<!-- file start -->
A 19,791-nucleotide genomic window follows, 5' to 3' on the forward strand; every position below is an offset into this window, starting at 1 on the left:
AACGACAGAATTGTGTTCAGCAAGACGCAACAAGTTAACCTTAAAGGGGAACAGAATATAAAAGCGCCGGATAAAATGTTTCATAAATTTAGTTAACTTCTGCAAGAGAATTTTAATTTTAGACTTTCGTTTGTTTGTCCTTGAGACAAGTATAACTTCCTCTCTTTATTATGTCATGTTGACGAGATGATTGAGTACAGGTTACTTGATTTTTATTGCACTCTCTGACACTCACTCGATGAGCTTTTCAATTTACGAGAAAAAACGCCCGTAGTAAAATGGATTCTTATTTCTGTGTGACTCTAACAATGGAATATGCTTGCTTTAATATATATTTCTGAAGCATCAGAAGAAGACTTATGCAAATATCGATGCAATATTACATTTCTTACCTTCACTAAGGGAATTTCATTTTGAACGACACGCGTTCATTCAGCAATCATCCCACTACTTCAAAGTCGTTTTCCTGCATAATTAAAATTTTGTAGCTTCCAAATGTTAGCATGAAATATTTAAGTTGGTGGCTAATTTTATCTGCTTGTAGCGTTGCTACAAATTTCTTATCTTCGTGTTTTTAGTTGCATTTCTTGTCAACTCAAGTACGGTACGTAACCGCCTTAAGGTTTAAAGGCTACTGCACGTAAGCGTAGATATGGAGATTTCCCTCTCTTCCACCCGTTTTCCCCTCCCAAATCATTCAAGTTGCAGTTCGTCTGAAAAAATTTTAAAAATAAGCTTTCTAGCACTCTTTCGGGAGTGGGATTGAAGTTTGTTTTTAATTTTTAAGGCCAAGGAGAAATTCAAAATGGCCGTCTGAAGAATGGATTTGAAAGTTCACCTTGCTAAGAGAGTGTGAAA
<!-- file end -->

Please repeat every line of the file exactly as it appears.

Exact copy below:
A 19,791-nucleotide genomic window follows, 5' to 3' on the forward strand; every position below is an offset into this window, starting at 1 on the left:
AACGACAGAATTGTGTTCAGCAAGACGCAACAAGTTAACCTTAAAGGGGAACAGAATATAAAAGCGCCGGATAAAATGTTTCATAAATTTAGTTAACTTCTGCAAGAGAATTTTAATTTTAGACTTTCGTTTGTTTGTCCTTGAGACAAGTATAACTTCCTCTCTTTATTATGTCATGTTGACGAGATGATTGAGTACAGGTTACTTGATTTTTATTGCACTCTCTGACACTCACTCGATGAGCTTTTCAATTTACGAGAAAAAACGCCCGTAGTAAAATGGATTCTTATTTCTGTGTGACTCTAACAATGGAATATGCTTGCTTTAATATATATTTCTGAAGCATCAGAAGAAGACTTATGCAAATATCGATGCAATATTACATTTCTTACCTTCACTAAGGGAATTTCATTTTGAACGACACGCGTTCATTCAGCAATCATCCCACTACTTCAAAGTCGTTTTCCTGCATAATTAAAATTTTGTAGCTTCCAAATGTTAGCATGAAATATTTAAGTTGGTGGCTAATTTTATCTGCTTGTAGCGTTGCTACAAATTTCTTATCTTCGTGTTTTTAGTTGCATTTCTTGTCAACTCAAGTACGGTACGTAACCGCCTTAAGGTTTAAAGGCTACTGCACGTAAGCGTAGATATGGAGATTTCCCTCTCTTCCACCCGTTTTCCCCTCCCAAATCATTCAAGTTGCAGTTCGTCTGAAAAAATTTTAAAAATAAGCTTTCTAGCACTCTTTCGGGAGTGGGATTGAAGTTTGTTTTTAATTTTTAAGGCCAAGGAGAAATTCAAAATGGCCGTCTGAAGAATGGATTTGAAAGTTCACCTTGCTAAGAGAGTGTGAAA